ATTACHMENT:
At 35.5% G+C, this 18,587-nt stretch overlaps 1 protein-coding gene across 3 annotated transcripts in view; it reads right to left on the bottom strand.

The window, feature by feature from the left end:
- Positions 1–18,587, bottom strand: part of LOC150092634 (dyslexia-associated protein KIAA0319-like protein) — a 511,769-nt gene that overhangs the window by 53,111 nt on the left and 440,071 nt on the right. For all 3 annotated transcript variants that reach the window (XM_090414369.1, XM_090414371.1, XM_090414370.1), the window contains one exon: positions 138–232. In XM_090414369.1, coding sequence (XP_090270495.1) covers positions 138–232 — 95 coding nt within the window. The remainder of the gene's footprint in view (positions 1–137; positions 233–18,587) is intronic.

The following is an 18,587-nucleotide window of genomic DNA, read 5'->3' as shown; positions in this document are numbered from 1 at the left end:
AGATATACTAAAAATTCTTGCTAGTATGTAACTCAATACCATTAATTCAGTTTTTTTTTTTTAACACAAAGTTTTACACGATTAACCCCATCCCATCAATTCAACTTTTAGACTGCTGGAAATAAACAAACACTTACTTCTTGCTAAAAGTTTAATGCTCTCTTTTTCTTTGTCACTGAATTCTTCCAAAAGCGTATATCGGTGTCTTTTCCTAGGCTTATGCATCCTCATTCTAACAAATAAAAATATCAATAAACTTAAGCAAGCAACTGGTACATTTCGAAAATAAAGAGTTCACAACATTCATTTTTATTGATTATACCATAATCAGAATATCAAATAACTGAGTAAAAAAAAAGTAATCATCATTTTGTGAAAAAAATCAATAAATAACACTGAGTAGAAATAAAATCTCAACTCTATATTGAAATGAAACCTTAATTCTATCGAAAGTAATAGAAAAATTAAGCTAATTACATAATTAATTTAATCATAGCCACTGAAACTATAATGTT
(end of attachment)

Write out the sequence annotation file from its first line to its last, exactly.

At 35.5% G+C, this 18,587-nt stretch overlaps 1 protein-coding gene across 3 annotated transcripts in view; it reads right to left on the bottom strand.

The window, feature by feature from the left end:
- Positions 1–18,587, bottom strand: part of LOC150092634 (dyslexia-associated protein KIAA0319-like protein) — a 511,769-nt gene that overhangs the window by 53,111 nt on the left and 440,071 nt on the right. For all 3 annotated transcript variants that reach the window (XM_090414369.1, XM_090414371.1, XM_090414370.1), the window contains one exon: positions 138–232. In XM_090414369.1, coding sequence (XP_090270495.1) covers positions 138–232 — 95 coding nt within the window. The remainder of the gene's footprint in view (positions 1–137; positions 233–18,587) is intronic.

The following is an 18,587-nucleotide window of genomic DNA, read 5'->3' as shown; positions in this document are numbered from 1 at the left end:
AGATATACTAAAAATTCTTGCTAGTATGTAACTCAATACCATTAATTCAGTTTTTTTTTTTTAACACAAAGTTTTACACGATTAACCCCATCCCATCAATTCAACTTTTAGACTGCTGGAAATAAACAAACACTTACTTCTTGCTAAAAGTTTAATGCTCTCTTTTTCTTTGTCACTGAATTCTTCCAAAAGCGTATATCGGTGTCTTTTCCTAGGCTTATGCATCCTCATTCTAACAAATAAAAATATCAATAAACTTAAGCAAGCAACTGGTACATTTCGAAAATAAAGAGTTCACAACATTCATTTTTATTGATTATACCATAATCAGAATATCAAATAACTGAGTAAAAAAAAAGTAATCATCATTTTGTGAAAAAAATCAATAAATAACACTGAGTAGAAATAAAATCTCAACTCTATATTGAAATGAAACCTTAATTCTATCGAAAGTAATAGAAAAATTAAGCTAATTACATAATTAATTTAATCATAGCCACTGAAACTATAATGTT